Sailor Curt is back blogging again.
Yeah, he's back on mt blogroll.
Have a glimpse of a minor flight deck story.
The fact is that we lose Naval aircraft relatively regularly. An aircraft carrier at sea is a dangerous environment. The flight deck of a US Aircraft Carrier during flight operations has been described as the most dangerous four and a half acres on the planet. To the uninitiated it looks like utter and total chaos with turning aircraft parked, taxiing or being towed within inches of each other. Persons in multi-colored "float coats" and helmets running hither and yon. Fuel hoses and electrical cables strung across the deck intermingled with countless tie down chains, wing struts, test and support equipment, etc etc etc.
One of the first lessons you pick up...before even being allowed on the flight deck for the first time...is to "keep your head on a swivel". You MUST be constantly aware of what is going on around you. It takes no time at all to be sucked into an intake, knocked over by a wing or tail, blown across the deck by jet blast or rotor wash, squashed by a trundling tow tractor or power cart, or...possibly worst of all...hear the dreaded call over the "5MC" flight deck speaker system: "You...green shirt...on the starboard side by the foul line...report to Pri-Fly on the double". That means you REALLY screwed up and were about to have your a$$ chewed by one of the best...the Air Boss.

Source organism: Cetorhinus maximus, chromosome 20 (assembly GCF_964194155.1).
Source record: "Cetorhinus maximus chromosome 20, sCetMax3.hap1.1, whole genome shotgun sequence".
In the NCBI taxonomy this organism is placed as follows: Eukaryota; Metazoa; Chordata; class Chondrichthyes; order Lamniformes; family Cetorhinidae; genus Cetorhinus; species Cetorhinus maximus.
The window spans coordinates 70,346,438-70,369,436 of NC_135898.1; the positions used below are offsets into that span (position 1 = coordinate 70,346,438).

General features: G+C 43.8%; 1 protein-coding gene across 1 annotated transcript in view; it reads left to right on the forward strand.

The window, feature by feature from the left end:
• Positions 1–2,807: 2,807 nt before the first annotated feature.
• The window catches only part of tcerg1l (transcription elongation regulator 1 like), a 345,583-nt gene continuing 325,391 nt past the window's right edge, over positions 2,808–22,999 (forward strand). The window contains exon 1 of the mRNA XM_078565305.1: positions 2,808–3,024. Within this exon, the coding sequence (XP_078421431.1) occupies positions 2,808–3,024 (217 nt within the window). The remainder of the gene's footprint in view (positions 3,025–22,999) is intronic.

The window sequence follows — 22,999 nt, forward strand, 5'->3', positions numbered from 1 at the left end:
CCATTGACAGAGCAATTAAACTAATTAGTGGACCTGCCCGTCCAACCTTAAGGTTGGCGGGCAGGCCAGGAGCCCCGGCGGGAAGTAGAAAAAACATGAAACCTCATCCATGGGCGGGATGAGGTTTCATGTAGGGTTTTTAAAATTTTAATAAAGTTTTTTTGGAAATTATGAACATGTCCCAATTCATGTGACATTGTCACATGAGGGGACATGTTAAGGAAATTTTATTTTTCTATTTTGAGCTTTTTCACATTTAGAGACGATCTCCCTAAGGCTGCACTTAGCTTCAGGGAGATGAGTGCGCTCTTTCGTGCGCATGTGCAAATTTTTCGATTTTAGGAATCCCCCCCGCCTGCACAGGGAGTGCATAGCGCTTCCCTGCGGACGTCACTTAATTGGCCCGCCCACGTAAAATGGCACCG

Another thing you learn quickly: you listen to what the old timers are telling you. If someone says run...run. Don't look around, don't ask why, don't duck...RUN! If someone says, duck. DUCK. If someone says don't move, you had better pretend to be a statue until someone says otherwise. Failing to follow the instructions of the people who know what they are talking about can make you very dead very quickly. Generally, death or injury on the flight deck is a relatively messy affair. Lots of fast moving sharp edges and pointy objects whirling around.
Go read the rest...
These guys must not have the flight deck excitement to keep them busy...
And welcome back, Curt. Nice name BTW....